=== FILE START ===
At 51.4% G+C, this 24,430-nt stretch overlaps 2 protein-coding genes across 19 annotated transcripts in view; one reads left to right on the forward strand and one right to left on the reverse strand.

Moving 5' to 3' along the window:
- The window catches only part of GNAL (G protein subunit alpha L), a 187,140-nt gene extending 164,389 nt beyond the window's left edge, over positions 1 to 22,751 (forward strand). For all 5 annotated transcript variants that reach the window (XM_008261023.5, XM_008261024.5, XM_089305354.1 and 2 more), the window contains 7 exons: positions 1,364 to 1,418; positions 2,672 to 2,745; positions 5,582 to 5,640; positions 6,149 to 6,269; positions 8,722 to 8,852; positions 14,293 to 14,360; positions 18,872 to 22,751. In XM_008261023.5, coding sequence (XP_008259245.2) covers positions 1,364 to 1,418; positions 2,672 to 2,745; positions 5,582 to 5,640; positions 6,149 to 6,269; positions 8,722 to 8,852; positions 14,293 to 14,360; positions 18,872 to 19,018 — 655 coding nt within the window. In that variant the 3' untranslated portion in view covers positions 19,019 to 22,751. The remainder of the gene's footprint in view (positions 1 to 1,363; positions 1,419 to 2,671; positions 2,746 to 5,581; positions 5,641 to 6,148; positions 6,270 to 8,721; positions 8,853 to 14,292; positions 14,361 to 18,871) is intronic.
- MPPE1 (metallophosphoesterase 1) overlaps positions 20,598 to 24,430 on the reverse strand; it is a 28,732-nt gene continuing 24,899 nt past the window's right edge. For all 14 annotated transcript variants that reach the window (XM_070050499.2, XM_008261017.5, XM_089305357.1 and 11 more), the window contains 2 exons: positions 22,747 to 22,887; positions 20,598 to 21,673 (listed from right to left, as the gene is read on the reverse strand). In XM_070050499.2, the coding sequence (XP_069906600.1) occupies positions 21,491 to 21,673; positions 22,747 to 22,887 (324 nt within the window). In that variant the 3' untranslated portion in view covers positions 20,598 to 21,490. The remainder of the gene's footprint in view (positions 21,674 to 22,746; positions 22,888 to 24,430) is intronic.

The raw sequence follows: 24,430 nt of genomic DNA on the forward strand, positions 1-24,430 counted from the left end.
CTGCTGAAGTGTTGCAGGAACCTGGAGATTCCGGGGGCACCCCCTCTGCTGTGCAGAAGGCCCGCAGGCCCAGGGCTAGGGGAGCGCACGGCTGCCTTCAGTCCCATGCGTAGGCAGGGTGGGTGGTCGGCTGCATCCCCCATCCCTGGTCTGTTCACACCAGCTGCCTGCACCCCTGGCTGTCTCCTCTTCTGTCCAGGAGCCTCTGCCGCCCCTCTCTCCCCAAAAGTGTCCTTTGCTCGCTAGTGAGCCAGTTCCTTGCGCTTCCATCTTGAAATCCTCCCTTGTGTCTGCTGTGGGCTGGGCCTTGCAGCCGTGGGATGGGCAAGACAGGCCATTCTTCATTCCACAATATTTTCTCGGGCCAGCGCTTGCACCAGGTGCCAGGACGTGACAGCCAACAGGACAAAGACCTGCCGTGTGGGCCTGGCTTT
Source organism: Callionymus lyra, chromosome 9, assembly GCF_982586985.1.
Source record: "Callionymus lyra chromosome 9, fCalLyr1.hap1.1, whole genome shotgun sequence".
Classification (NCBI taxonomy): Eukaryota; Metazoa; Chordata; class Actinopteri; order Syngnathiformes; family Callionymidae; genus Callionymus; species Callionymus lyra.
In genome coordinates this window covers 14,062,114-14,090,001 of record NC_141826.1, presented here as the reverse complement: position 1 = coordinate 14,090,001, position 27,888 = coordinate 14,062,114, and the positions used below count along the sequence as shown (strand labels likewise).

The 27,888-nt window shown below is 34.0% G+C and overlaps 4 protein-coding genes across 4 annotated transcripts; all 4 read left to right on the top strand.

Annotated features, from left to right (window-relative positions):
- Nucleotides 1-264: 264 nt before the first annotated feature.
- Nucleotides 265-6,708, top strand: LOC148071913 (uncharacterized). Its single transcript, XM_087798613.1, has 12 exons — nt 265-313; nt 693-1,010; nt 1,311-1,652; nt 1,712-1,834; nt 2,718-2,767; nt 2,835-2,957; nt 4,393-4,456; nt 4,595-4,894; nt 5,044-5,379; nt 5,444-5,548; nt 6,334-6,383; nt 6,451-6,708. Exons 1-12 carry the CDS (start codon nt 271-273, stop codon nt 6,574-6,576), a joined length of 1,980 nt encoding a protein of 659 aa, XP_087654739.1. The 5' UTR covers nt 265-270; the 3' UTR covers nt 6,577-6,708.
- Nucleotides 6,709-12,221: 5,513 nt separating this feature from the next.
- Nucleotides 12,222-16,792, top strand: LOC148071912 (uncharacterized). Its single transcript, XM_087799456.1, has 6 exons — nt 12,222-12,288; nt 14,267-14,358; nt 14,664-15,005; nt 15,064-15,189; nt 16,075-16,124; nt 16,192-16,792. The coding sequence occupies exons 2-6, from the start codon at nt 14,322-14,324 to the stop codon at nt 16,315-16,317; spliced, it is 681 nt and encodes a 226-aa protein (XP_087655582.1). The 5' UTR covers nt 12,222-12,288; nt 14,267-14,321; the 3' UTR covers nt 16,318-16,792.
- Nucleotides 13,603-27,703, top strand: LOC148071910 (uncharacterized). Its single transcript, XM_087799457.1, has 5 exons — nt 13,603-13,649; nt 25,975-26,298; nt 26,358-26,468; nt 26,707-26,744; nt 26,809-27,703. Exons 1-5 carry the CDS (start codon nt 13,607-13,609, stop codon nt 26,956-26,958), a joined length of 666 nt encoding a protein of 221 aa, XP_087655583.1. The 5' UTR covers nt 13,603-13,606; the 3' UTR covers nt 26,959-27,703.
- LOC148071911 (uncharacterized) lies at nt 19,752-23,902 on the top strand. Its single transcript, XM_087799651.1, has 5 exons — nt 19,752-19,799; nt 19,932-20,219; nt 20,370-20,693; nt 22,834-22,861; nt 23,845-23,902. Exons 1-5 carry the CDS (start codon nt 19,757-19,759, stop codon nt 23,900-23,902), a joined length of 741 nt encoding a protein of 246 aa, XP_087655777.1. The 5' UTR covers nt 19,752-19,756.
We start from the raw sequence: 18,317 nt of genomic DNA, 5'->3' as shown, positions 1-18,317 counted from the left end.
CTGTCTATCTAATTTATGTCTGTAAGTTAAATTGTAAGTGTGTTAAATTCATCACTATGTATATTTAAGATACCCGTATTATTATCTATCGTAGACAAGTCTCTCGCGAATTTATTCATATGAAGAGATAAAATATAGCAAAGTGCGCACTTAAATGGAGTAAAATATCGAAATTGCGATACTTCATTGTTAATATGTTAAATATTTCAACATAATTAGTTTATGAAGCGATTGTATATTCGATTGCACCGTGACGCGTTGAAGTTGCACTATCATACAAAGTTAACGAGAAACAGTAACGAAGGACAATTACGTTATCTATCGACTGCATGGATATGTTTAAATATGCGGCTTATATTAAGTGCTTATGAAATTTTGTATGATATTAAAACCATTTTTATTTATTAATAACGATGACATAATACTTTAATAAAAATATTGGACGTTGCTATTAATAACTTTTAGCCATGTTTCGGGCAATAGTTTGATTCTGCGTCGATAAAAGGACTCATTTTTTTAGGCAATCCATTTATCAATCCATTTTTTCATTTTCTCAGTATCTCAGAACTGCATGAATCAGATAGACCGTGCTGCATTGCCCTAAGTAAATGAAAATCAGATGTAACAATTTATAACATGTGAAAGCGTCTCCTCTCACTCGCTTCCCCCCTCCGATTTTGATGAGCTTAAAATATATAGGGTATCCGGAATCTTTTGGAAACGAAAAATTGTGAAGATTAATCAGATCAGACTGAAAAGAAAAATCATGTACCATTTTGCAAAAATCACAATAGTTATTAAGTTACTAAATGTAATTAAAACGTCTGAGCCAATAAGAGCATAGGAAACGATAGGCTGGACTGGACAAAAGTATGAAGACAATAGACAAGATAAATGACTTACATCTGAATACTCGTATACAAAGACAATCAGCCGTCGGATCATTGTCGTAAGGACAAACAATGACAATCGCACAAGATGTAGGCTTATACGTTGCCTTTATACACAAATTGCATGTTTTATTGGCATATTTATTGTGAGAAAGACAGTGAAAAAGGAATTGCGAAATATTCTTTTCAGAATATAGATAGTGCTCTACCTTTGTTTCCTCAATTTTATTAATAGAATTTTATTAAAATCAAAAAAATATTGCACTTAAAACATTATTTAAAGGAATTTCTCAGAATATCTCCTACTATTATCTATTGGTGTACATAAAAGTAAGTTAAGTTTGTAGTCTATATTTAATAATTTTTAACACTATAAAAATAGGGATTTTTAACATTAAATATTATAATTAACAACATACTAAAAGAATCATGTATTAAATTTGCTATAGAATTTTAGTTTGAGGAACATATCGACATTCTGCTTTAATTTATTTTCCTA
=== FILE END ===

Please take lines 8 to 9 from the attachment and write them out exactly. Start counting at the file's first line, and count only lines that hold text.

Source record: "Callionymus lyra chromosome 9, fCalLyr1.hap1.1, whole genome shotgun sequence".
Classification (NCBI taxonomy): Eukaryota; Metazoa; Chordata; class Actinopteri; order Syngnathiformes; family Callionymidae; genus Callionymus; species Callionymus lyra.